Hunger: Up Close and Childlike (Sept – Oct 1996)

By Matt Dabbs

by Larry James
September – October, 1996

My wife and I teach a first and second grade Sunday School class in our inner city church. Our church enjoys the benefits and the challenges of a multi-cultural, multi-racial group. Every Sunday turns into a learning experience for all of us.

On a recent Sunday we welcomed two out-of-town guests to our class. The brother and sister duo lived in East Texas and were visiting relatives with their parents. As the other children welcomed them eagerly, they fit right in.

The refreshments Brenda brings each week provide one of the highlights of our class time. We try to keep things simple. Typically, we serve donuts or kolaches and orange juice. As usual, when the children discovered we had a snack prepared, they began circling our bags and asking what we had to eat. While serving the snacks that Sunday, I observed something that really touched and concerned me. When we invited our guests to join us for something to eat, they casually told us they were not hungry. Eventually they decided to drink some juice and nibble on a kolache. By contrast, our children eagerly received the food we served and asked if seconds would be available.

It should have come as no surprise. The children who regularly attend our Sunday School class often arrive hungry. Little children, residents of Dallas, Texas, know hunger as a regular part of daily life.

But, there is more. When class ended, several older elementary school children came to our room. They knew we brought snacks. I had to turn them away because we did not have enough for everyone.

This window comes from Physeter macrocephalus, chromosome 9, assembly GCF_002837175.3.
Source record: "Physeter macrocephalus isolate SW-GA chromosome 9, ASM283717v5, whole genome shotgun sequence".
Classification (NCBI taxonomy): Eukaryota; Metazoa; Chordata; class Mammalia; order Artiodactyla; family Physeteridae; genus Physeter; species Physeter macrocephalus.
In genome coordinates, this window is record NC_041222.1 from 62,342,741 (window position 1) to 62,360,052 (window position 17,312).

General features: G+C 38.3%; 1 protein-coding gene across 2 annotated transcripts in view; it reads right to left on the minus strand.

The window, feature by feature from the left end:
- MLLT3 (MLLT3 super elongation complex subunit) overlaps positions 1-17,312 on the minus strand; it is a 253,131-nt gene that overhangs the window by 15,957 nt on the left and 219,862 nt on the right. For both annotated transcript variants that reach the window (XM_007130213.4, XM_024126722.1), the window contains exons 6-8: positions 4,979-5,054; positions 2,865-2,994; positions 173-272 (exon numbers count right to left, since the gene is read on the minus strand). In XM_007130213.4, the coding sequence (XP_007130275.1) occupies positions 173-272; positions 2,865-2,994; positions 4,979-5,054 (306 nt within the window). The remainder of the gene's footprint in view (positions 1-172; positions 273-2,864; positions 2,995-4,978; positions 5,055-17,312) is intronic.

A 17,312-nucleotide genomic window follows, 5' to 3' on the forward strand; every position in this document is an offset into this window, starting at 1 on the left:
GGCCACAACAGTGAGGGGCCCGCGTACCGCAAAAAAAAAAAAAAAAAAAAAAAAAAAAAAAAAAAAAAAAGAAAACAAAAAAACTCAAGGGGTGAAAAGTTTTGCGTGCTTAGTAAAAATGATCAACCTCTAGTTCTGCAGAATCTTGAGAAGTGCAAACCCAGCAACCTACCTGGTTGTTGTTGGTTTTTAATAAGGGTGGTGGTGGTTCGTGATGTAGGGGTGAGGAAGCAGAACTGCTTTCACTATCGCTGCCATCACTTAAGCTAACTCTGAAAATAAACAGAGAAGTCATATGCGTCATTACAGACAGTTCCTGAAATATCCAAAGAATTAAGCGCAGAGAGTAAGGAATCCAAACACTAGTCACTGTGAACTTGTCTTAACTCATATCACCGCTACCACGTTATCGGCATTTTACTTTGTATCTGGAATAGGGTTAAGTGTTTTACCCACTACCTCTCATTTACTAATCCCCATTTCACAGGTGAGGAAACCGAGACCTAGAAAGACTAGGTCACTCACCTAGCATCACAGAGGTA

“All our kids are hungry!” I told Brenda on our way home after church.

The faces of hungry children tend to put many things in perspective. A child’s hunger shifts my financial goals. Childhood hunger tends to refocus the ongoing welfare reform debate. It forces me to recognize the complex challenges associated with providing public education to these same kids. (My hunch is that learning and a growling stomach don’t work very well together.) The image of a six-year-old little boy with powdered sugar on his face asking for another donut deflates my crazy excitement about material trinkets, gadgets, and “toys.”

Hungry children in Dallas, Texas? They are here by the thousands. And it just shouldn’t be this way.

Questions flood through my mind as I replay this familiar, but tragic scene. Where are the people of God in times like these, in places like this? What are our churches doing? Can it be possible that Christians do not see these very real and pressing needs? Have we lost touch with reality? How can we so easily, casually dismiss the powerful witness of so much of Scripture?

The presence of the church in any urban area should guarantee the existence of a compassionate, committed, continuing outreach to hungry kids.

“Defend the cause of the weak and fatherless; maintain the rights of the poor and oppressed. Rescue the weak and needy; deliver them from the hand of the wicked” (Psalms 82:3-4).

“Let the little children come to me, and do not hinder them, for the kingdom of heaven belongs to such as these” (Matthew 19:14).

“For I was hungry and you gave me something to eat…” (Matthew 25:35a).Wineskins Magazine

Larry James

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Profile photo of Matt DabbsThis author published 1577 posts in this site.
Matt is the preaching minister at the Auburn Church of Christ in Auburn, Alabama. He and Missy have been married 12 years and are raising two wonderful boys, Jonah and Elijah. Matt is passionate about reaching and discipling young adults, small groups, and teaching. Matt is currently the editor and co-owner of Wineskins.org.

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